A study undertaken for the new standards body the Betting and Gaming Council, which represents UK regulated operators, has revealed that consumers are exposed to large numbers of unlicensed operators (38 per cent) through search results for key gambling terms on major search engines.
As a result, the BGC has called on the government to ensure that the Online Harms Bill, which is soon to be introduced in parliament, includes action to crack down on platforms that profit from unregulated, black market gambling operators.
Michael Dugher, chief executive of the BGC, stated: “Search platforms are promoting black-market gambling operators for profit, putting the British consumers, including children, at risk. None of the UK’s strict licensed safeguards are in place on these illegal sites.
“Regulated bookies and online operators have a strict zero tolerance approach to underage gambling, yet unlicensed operators are free to prey on vulnerable consumers.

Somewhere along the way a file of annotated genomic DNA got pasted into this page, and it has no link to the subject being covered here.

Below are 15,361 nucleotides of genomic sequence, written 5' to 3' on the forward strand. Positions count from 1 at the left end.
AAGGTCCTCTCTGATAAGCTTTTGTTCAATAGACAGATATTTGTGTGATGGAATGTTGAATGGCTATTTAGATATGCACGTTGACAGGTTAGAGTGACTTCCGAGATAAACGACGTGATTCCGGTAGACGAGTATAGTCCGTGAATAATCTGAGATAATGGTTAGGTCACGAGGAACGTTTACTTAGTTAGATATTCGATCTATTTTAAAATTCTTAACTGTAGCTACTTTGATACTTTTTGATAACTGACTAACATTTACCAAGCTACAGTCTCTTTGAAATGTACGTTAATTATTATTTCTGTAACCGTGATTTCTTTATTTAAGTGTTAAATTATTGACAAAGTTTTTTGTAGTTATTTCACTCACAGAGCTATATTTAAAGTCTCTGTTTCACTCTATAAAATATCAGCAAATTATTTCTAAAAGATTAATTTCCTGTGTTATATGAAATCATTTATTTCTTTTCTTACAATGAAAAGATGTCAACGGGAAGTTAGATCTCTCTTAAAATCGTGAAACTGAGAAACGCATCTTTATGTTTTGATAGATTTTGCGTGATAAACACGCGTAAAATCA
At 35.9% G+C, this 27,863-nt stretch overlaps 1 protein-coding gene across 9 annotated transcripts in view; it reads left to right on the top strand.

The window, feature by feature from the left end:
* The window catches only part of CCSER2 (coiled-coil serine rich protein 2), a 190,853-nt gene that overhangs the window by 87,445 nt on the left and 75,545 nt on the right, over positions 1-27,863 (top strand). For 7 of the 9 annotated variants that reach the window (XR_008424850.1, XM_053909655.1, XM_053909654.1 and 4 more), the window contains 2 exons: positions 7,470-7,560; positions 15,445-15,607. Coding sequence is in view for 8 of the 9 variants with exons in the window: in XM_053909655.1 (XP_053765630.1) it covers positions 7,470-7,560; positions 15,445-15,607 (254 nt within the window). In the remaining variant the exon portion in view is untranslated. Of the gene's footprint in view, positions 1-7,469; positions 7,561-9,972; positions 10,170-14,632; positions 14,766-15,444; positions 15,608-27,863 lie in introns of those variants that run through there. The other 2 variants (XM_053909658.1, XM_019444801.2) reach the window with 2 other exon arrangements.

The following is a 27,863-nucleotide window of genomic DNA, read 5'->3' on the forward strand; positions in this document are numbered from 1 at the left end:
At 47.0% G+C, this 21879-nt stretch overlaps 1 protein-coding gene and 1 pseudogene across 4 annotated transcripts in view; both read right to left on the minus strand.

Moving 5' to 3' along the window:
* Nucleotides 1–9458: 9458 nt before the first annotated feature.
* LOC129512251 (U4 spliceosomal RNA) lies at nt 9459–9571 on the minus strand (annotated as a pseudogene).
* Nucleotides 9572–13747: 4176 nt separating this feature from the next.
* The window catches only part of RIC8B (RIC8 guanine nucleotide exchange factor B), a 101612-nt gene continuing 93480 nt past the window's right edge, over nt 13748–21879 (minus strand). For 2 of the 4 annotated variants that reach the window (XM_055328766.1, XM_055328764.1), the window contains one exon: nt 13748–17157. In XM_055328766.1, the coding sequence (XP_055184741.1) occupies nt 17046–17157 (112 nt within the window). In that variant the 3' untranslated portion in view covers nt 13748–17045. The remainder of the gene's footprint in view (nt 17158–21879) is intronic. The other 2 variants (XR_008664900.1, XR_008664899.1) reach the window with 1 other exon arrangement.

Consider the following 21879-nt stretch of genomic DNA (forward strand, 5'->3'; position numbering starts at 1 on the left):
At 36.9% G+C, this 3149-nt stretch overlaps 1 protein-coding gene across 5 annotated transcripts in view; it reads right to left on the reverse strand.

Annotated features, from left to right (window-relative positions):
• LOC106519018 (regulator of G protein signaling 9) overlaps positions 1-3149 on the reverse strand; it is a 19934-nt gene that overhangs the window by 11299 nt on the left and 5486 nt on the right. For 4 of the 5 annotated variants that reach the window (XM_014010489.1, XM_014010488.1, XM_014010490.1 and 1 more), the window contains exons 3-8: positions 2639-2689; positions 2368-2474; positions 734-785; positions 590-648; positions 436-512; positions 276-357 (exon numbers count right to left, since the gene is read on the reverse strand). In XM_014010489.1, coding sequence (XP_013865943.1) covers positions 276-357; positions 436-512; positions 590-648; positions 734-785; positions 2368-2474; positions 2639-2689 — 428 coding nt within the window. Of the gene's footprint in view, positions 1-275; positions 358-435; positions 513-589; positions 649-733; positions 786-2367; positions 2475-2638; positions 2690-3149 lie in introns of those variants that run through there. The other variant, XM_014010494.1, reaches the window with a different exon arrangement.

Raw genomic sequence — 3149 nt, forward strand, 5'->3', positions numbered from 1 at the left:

“We welcome the Government’s Online Harms Bill. But it also provides the Government with a chance to clamp down on the black-market and help protect punters who want a flutter in a safe environment.”
The report found there is a particular danger that children are accessing these websites where there are no strict ID and age verification measures, such as the verification procedures introduced in May 2019 for UK licensed operators that require full verification of name, age and address before anyone can open an online account or place a bet.
Furthermore, the BGC findings also revealed that 4 in 10 search results for key gambling terms on major search engines are unlicensed black-market operators, there are 27 million visits from UK IP addresses to black market gambling sites and an estimated 200,000 people in the UK have used illegal gambling sites in past 12 months.
This follows the regulatory Advisory Board for Safer Gambling warning in 2018 that internet service providers, app stores, search engine companies and other relevant providers should be vigilant to the possibility of third party use of their products to provide illegal gambling to children and young people, and should be proactive in preventing it.